- Active Ingredient (e.g. "Pravastatin" is the active ingredient in brand name Pravachol)
- Dosage (e.g. 10 mg of the active ingredient)
- Safety (e.g. same or similar side effects, drug interactions)
- Performance (e.g. 10 mg of a "generic" can be substituted for 10 mg of the "brand" and have the same therapeutic result)
- Intended use (e.g. both "generic" and "brand" would be prescribed for the same conditions)
What this means is that "generic" medications can be used as a substitute of their brand equivalents with comparable therapeutic results. There are a few exceptions (examples are outlined at the end of this page) and as always you should consult your physician before switching from a brand name medications to a generic or vice versa.
What differences are there between generic and brand?
While generics and brand equivalent drugs contain comparable active ingredients, they may be different in the following ways:
- Appearance (e.g. the scoring or markings)
The color, shape and size of the medication come from the fillers that are added to the active ingredients to make the drug. These fillers that are added to the drug have no medical use and do not to change the effectiveness of the final product. A generic drug must contain comparable active ingredients and must be comparable in strength and dosage to the original brand name equivalent. Generic drugs can be more cost effective than purchasing the brand name.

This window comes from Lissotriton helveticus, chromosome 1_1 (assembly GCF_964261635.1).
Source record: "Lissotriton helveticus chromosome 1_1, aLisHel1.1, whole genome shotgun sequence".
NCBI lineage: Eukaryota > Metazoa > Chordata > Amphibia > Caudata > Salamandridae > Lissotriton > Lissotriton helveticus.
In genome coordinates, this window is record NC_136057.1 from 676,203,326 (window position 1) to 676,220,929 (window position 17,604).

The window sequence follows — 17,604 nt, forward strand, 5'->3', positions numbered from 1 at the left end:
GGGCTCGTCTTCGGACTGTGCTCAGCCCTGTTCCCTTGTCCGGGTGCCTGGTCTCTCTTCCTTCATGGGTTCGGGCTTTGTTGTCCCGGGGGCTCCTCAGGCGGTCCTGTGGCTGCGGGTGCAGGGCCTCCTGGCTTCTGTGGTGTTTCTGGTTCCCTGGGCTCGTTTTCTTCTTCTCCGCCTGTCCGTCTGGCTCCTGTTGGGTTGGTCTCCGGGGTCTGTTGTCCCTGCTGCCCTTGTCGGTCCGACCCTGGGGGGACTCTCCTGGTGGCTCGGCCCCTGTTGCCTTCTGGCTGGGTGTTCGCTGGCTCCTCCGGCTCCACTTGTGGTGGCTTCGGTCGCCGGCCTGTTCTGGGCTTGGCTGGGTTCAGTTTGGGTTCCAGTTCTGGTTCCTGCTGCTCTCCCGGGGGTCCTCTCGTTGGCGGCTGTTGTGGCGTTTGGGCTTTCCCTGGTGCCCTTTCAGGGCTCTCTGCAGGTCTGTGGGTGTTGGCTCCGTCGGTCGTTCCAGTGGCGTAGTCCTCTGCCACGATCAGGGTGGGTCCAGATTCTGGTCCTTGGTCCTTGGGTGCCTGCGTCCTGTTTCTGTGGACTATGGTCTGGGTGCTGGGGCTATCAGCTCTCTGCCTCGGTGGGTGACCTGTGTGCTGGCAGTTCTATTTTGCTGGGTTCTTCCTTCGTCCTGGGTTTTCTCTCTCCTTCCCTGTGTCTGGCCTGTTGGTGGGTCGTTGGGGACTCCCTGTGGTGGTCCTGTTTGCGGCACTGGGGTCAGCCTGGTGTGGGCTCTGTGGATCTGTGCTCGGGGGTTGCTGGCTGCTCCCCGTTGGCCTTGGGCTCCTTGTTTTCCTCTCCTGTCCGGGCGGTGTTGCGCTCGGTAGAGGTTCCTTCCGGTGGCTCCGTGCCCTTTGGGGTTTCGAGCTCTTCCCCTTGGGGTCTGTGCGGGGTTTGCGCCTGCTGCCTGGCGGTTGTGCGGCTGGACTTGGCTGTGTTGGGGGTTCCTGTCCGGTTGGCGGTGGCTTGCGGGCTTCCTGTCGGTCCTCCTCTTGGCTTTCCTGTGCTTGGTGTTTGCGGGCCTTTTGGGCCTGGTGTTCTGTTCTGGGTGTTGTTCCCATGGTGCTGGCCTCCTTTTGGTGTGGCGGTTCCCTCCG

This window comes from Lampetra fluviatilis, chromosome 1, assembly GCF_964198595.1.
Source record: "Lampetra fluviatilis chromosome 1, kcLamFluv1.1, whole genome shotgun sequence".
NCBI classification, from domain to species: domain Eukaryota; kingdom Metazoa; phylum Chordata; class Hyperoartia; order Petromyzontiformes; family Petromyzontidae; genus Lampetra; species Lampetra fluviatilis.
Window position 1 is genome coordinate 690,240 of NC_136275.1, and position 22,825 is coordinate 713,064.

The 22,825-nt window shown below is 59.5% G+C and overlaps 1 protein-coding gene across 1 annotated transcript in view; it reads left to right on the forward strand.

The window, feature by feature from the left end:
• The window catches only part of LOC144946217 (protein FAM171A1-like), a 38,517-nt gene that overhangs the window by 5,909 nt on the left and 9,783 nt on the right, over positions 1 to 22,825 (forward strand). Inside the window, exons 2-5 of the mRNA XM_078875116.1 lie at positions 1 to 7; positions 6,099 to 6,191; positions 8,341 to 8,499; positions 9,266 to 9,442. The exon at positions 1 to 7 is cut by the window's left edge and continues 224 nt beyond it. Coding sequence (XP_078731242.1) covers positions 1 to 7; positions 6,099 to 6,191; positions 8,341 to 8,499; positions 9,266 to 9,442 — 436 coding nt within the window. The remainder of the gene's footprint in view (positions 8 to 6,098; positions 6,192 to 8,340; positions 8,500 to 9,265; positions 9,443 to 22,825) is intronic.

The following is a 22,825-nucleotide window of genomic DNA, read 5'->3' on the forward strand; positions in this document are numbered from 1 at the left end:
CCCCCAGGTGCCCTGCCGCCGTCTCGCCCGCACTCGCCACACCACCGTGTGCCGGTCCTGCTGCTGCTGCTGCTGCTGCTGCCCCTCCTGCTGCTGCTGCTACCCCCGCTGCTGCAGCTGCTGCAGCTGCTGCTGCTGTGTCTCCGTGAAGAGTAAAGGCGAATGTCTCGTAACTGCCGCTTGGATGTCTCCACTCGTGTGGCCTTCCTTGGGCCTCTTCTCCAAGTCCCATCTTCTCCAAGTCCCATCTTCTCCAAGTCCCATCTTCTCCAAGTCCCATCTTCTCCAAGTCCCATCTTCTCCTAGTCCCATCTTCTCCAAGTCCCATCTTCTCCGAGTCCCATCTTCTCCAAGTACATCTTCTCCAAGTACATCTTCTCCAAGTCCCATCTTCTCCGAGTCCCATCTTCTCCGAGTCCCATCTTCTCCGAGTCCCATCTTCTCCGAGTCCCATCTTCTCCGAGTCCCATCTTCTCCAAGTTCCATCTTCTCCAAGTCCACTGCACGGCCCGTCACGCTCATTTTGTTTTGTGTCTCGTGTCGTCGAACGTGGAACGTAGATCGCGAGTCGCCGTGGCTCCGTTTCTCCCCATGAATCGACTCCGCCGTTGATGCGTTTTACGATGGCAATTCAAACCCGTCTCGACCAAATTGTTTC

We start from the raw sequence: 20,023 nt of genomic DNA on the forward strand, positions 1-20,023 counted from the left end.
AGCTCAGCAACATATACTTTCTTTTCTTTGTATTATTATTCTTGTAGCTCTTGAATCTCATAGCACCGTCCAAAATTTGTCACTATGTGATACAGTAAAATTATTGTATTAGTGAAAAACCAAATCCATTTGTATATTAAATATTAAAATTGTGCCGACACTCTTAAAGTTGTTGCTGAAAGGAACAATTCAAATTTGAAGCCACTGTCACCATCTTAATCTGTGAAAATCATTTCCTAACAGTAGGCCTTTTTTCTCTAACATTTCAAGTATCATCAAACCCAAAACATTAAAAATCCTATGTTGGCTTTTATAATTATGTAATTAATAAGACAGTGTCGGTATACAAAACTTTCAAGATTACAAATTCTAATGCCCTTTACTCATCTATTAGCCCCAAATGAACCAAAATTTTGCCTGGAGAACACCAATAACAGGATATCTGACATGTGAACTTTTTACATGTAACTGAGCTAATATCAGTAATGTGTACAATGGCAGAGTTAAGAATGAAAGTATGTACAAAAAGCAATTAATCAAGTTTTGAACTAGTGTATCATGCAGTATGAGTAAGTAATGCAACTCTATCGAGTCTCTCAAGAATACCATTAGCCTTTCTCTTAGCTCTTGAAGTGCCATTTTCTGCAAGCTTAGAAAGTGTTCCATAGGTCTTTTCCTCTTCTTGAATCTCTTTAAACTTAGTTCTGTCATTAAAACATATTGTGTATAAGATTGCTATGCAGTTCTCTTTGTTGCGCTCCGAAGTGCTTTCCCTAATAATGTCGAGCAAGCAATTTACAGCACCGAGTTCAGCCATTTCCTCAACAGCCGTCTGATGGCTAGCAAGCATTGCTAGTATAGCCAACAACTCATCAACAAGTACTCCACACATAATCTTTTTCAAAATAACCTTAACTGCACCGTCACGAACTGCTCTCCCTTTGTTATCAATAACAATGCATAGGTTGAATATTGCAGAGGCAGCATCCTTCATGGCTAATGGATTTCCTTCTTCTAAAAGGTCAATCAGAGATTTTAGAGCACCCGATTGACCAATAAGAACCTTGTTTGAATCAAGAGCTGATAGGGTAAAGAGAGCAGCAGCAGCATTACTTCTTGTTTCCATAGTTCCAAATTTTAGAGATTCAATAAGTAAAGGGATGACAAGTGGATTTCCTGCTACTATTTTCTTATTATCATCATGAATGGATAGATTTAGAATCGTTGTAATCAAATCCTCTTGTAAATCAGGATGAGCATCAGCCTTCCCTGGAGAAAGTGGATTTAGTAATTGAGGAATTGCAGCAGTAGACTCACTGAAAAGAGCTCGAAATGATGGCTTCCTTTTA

Why do generics cost less than the brand name equivalents?
When a new drug is "invented", the company that discovered it has a patent on it that gives them the exclusive production rights for this medication. Once the patent expires in a country, other companies can bring the product to market under their own name. This patent prevents other companies from copying the drug during that time so they can earn back their Research and Development costs through being the exclusive supplier of the product. After the patent expires however, other companies can develop a "generic" version of the product. These versions generally are offered at much lower prices because the companies do not have the same development costs as the original company who developed the medication.
The main thing to realize here though is that the two products are therapeutically comparable. They may look different, and be called something different, but they are required to be have the same active ingredient.
How are Generic drugs tested to ensure quality and efficacy?
The two most generally accepted methods to prove the safety of a generic version of a drug are to either repeat most of the chemistry, animal and human studies originally done, or to show that the drug performs comparably with the original brand name drug. This second option is called a "comparative bioavailability" study. During this type of study, volunteers are given the original drug, and then separately later the generic drug. The rates at which the drug is delivered to the patient (into their blood stream or otherwise absorbed) are measured to ensure they are the same. Because the same active ingredient is used the major concern is just that it delivers the common chemical(s) at the same rate so that they have the same effect. Please note that the methods that the manufacturers use may vary from country to country.